Dear brothers and sisters, after having started the community-life of our Wessex mission with prayers aboard a narrow boat, which was blessed in the process, today saw a carload of us head from Wiltshire to Dorset.
After time talking about parish life, books and spiritual reading, it was a joy to perform another house-blessing before a pilgrimage to the shrine of St Wite took us from one end of Dorset to the other and almost into East Devon.
Our destination was the shrine of St Wite, which survived the reformation and English Civil War, concealed within the fabric of the stately medieval church.
“ According to a long-standing tradition, maintained for centuries in Dorset, St. Wite was a local righteous woman who lived in the ninth century in Charmouth, now a spot two miles away from the village of Whitchurch Canonicorum, where her relics have been kept. It is possible that she was an anchoress who served God in unceasing prayer and solitude, maintained fires as beacons on the cliffs to protect sailors, and was eventually martyred by the pagan Danes, who through the ninth century made regular raids on English monasteries. Not only did these Vikings attack, plunder and burn down monasteries situated both near the sea coasts and inland, they would also lay waste to the surrounding countryside and put to death Christians and ascetics. St. Wite most probably fell victim to one such raid. Some scholars give the year 830 as the possible date of her martyrdom, though no early records of this saint survive.”
Having been aware of this wonder of an undesecrated shrine with the relics of St Wite still within it since teenage years, it was so wonderful to finally get there with our Dorset parishioners, having driven through rolling hills and thick mist to pray before where St Wite’s shrine, in the North transept of the beautiful medieval church, which is constantly visited by pilgrims.
The numerous prayer requests left in the recesses in the base of the shrine, bear testimony to the place that St Wite still holds in their hearts and lives.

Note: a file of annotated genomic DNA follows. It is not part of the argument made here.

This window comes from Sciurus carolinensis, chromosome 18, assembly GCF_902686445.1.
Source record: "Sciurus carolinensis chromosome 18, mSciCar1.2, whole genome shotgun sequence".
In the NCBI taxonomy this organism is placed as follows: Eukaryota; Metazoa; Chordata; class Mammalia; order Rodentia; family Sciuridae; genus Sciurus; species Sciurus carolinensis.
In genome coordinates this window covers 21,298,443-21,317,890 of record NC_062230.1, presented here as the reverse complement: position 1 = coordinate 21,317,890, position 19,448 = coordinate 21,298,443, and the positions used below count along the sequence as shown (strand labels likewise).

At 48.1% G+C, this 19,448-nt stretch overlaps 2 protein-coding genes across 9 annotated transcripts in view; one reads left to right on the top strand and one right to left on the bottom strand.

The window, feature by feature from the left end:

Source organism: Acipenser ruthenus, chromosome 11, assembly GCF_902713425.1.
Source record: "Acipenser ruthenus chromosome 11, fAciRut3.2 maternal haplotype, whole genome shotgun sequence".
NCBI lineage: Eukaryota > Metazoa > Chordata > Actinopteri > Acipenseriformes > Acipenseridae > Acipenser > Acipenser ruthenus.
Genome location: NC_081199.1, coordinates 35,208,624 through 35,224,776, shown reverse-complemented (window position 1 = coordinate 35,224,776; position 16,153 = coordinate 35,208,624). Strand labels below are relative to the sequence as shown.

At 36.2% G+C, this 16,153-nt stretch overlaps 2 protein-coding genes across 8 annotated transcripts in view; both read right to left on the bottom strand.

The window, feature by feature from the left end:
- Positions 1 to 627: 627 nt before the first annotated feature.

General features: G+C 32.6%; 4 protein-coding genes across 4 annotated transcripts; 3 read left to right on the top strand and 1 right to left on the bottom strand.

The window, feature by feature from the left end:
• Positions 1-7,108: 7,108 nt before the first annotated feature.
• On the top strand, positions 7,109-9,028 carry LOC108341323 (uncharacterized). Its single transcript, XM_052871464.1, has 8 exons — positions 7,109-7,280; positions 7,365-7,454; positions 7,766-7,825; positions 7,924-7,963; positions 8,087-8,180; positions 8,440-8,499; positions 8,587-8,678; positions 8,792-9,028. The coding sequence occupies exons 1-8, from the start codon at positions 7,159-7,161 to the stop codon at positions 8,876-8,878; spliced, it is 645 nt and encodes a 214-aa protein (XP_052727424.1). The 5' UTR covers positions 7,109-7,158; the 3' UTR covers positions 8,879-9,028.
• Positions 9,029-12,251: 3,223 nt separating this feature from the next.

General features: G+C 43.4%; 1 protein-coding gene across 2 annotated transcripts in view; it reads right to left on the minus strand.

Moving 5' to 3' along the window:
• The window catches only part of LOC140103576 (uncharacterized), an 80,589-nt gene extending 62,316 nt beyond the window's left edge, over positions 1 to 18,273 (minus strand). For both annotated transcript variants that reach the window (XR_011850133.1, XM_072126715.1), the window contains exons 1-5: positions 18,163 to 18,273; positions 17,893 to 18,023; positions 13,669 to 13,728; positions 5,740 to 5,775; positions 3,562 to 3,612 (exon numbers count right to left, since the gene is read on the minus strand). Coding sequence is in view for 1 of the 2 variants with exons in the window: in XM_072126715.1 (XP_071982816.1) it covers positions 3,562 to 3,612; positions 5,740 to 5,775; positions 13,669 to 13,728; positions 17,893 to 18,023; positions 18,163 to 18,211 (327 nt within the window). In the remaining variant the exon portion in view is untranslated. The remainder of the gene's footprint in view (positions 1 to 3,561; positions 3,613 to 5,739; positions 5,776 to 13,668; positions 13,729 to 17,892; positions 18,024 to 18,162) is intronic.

Serving a moleben, with the canon to St Wite, we prayed for our local faithful and infant mission, and for the infirm in our community and sick friends of our parishioners.
Many thanks to Lazarus and family for sharing their zeal and love for St Wite, and to Jessica Anne (and husband James). for such amazing hospitality, and for having driven so many miles around Wessex over the last few days.
Having only arrived in Wessex on Sunday night, it was wonderful to fit in so much, blessing two houses, a house boat, performing the ‘Jordan’ sanctification of the River Wylye, and making our pilgrimage to Whitchurch Canonicorm. We look forward to a mid-monthly Liturgy and prayer meeting and pastoral visits at the end of each month.
Troparion, Tone II: Freely didst offer thou thy life unto Christ, O venerable martyr Wite; for, abandoning the world for His sake, thou didst withdraw to the wilds of Dorset, there to live the angelic life, quenching the fire of the passions with the dew of repentance. Wherefore, as thou didst suffer martyrdom for His sake, thy fame hath spread to all the ends of the earth, and thy holy relics pour forth healings in abundance upon those who ever honour thy memory with love.
Venerable-Martyr, Wite, and all saints of Wessex, pray to God for us!